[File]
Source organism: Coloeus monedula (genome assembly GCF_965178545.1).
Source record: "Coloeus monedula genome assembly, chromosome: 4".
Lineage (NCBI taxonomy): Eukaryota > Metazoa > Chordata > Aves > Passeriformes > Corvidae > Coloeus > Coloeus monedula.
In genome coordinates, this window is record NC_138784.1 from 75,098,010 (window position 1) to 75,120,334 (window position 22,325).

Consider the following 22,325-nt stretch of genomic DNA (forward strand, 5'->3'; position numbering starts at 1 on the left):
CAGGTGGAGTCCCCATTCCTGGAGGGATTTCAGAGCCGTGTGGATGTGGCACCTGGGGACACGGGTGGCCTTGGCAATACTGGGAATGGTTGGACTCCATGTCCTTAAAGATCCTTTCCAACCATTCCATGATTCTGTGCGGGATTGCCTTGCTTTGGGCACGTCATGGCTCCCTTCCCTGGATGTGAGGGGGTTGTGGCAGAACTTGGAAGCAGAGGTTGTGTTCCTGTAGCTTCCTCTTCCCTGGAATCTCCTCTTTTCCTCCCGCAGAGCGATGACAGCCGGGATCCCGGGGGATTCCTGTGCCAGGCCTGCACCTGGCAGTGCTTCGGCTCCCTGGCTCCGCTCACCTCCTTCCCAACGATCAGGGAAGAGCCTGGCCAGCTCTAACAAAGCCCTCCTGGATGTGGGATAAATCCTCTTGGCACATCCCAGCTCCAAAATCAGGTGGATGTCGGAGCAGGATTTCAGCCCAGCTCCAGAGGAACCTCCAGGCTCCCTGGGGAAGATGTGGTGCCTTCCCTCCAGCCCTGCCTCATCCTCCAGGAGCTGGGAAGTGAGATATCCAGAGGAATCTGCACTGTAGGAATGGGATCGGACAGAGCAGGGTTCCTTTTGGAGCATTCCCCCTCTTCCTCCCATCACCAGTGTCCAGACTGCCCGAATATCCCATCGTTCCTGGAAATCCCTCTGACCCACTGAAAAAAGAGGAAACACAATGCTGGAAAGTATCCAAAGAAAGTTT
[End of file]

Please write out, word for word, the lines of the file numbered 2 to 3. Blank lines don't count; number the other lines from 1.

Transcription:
Source record: "Coloeus monedula genome assembly, chromosome: 4".
Lineage (NCBI taxonomy): Eukaryota > Metazoa > Chordata > Aves > Passeriformes > Corvidae > Coloeus > Coloeus monedula.